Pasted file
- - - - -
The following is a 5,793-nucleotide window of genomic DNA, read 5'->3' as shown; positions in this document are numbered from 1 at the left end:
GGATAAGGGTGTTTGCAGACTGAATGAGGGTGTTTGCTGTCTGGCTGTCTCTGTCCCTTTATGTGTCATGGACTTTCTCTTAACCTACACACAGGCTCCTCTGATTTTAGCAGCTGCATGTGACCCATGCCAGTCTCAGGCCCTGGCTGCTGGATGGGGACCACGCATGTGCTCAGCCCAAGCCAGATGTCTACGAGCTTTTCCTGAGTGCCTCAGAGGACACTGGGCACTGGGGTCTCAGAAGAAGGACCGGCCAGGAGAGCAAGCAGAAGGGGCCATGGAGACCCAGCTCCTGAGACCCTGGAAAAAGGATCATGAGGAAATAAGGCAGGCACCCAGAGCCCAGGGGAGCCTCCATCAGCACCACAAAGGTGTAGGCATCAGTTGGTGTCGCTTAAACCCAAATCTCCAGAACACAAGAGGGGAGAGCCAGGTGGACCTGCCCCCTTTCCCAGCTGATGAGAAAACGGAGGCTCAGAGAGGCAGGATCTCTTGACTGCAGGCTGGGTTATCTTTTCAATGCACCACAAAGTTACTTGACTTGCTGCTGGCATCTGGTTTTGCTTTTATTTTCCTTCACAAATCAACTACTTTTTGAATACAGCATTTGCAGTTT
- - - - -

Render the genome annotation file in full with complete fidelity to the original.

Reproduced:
The following is a 5,793-nucleotide window of genomic DNA, read 5'->3' as shown; positions in this document are numbered from 1 at the left end:
GGATAAGGGTGTTTGCAGACTGAATGAGGGTGTTTGCTGTCTGGCTGTCTCTGTCCCTTTATGTGTCATGGACTTTCTCTTAACCTACACACAGGCTCCTCTGATTTTAGCAGCTGCATGTGACCCATGCCAGTCTCAGGCCCTGGCTGCTGGATGGGGACCACGCATGTGCTCAGCCCAAGCCAGATGTCTACGAGCTTTTCCTGAGTGCCTCAGAGGACACTGGGCACTGGGGTCTCAGAAGAAGGACCGGCCAGGAGAGCAAGCAGAAGGGGCCATGGAGACCCAGCTCCTGAGACCCTGGAAAAAGGATCATGAGGAAATAAGGCAGGCACCCAGAGCCCAGGGGAGCCTCCATCAGCACCACAAAGGTGTAGGCATCAGTTGGTGTCGCTTAAACCCAAATCTCCAGAACACAAGAGGGGAGAGCCAGGTGGACCTGCCCCCTTTCCCAGCTGATGAGAAAACGGAGGCTCAGAGAGGCAGGATCTCTTGACTGCAGGCTGGGTTATCTTTTCAATGCACCACAAAGTTACTTGACTTGCTGCTGGCATCTGGTTTTGCTTTTATTTTCCTTCACAAATCAACTACTTTTTGAATACAGCATTTGCAGTTT